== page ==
Friday, February 13, 2009

Off to a new home

After swearing in as an official Peace Corps Volunteer in August, I moved out to my new village of Salesatele. I’m still on the island of Upolu in the district of Falealili, about an hour and a half or so from Apia. I live by myself (although getting my PC committee to not sleep outside my house at night was a challenge) in a fale (house) overlooking the ocean, rough life I know. I have an outhouse…all my years in Alabama I never once had one, but alas I do now. I have corrugated metal for a roof and walls, otherwise known as a sweat box. When it rains, the metal roof does nothing for being able to hear anything. At least the holes in the ceiling and walls are in places where leaks don’t occur. I have a papaya tree right out back which is amazing! I also have guava and noni trees. The church (EFKS in Samoan or Christian Congregationalist Church of Samoa, CCCS) is right across the road. I never have an excuse to be late for church, but I hate the ringing of the empty air tank (who needs a church bell, even though there is one) for 5 minutes to announce church starts in an hour. I waste a whole 5 minutes with my fingers in my ears, trying to make sure I will still have hearing at the end of my PC service. I have a new respect for laundry machines. Washing laundry by hand is a real pain in the butt! First, you have to soak them, then rinse then, and then hang them up on the line and with the humidity, hope they dry with in a couple of days. It isn’t like they are really clean once I do my laundry anyway since the water is usually not the cleanest, but I pretend like they are clean anyway. It truly is a chore.
I mainly work with the marine protected area (MPA), but like most other village-based volunteers, I’m a jack of all trades. I just finished writing a grant for sewing machines and am in the process of getting computers and a library and starting a homework center. I’ll be doing a rubbish clean up and health clinics at some point. Maybe teaching swimming lessons as well. I like hanging out with people in the village, playing volleyball, taking walks, or just talking. I pull weeds with the mothers of the village on Saturday mornings and participate in the aerobics program they just started. I joined the church choir, really I got dragged there and somehow was then a member. I don’t sing well (my family can attest this), so I mainly just pretend or sing really softly. It is a good way to meet people and be active though; I like hanging out with the choir people. The kids have contests to see who can say fa (bye) to me last and the loudest, so I often say fa to the same group of kids about 10 times before they are satisfied. I got to make the ava for the matai (chief) meeting, which was a high honor. It was fun, but as usual I had no idea how to make it. I think the matai got a kick out of the attempt though. I like my village and I think they like me, which makes living in a village so much easier.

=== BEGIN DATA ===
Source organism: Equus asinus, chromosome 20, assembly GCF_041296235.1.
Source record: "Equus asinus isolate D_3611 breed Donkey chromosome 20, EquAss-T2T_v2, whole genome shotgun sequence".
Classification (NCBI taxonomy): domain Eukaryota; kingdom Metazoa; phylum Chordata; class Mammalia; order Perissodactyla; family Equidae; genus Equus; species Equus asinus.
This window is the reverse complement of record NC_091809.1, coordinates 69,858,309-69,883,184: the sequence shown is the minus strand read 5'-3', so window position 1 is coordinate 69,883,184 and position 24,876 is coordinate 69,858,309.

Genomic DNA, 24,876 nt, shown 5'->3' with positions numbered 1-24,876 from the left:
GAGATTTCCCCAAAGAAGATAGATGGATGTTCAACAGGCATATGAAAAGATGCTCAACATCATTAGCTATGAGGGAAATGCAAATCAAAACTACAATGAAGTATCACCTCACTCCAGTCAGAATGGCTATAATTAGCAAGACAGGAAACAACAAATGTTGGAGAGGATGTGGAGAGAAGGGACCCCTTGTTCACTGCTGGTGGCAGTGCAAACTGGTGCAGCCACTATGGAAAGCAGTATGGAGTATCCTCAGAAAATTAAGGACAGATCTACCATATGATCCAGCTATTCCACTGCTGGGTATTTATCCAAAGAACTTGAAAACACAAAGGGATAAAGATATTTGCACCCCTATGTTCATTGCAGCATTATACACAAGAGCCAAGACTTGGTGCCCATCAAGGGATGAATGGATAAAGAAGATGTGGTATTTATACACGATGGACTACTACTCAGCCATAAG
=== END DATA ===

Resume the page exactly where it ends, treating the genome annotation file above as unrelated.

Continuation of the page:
Things you take for granted
1) Power
If it exists….it goes out a lot. In Amaile, I watched my host family make a Molotov cocktail to use as light…when a Molotov cocktail is made I only think of blowing something up, not using it to see. I was a little worried first time I saw them making the light.
2) Indoor bathroom
I have my very own out house, which is ok except a real pain in the middle of the night or when it is raining.
3) Bug proof houses
I have ants everywhere, naturally in food, but books, clothes, everything….gets old after a while, especially when they bite me. I sleep under a mosquito net every night in order to not be a feast.
4) Water
In the States, one doesn’t turn the faucet and wonder if water is going to come out today or what is in the water because usually it comes out a nice clear color, nothing to worry about. Here, if one has water it comes out muddy or with green specks in it. We aren’t used to the mud and bacteria in the tap water. Even the “treated water” from the plants in Apia have failed water quality tests done by WHO….so I have a water filter. In Apia if you go to a restaurant you will pay $3 or more for a bottle of water. I am fortunate to usually have water to be able to fill my water filter; however, this is not always the case, especially in Savaii. Hot showers don’t exist anymore.
5) Routine bus schedule
Here, they have a general time. You could spend hours waiting for the bus to come, only to realize it isn’t coming. Or you could be sitting on the bus waiting for it to take you home and only once your butt is numb from the uncomfortable bus seats and when full will the bus go.
6) Internet
I used to waste several hours of the day mindlessly exploring all the random websites one can find on the net. Now it is no problem because I don’t have internet. I check e-mail when I go into the office once every couple of weeks. It isn’t really a big deal except when you want to know one little thing you know you could Google easily if you only had internet. Then it drives you crazy.
7) AC
Being on a tropical island, I think that is enough said.
8) Noise laws
One would think in the middle of a 3rd world country, loud blaring radios would not be an issue. However, Samoans love to turn up the radio. Frequently, all I hear is the thud of the bass, but sometimes I am able to sing along with a radio which is at least 150 yards from my house. It just ruins the whole peaceful village image, especially at 5:30 or 6 in the morning.

No comments:

Post a Comment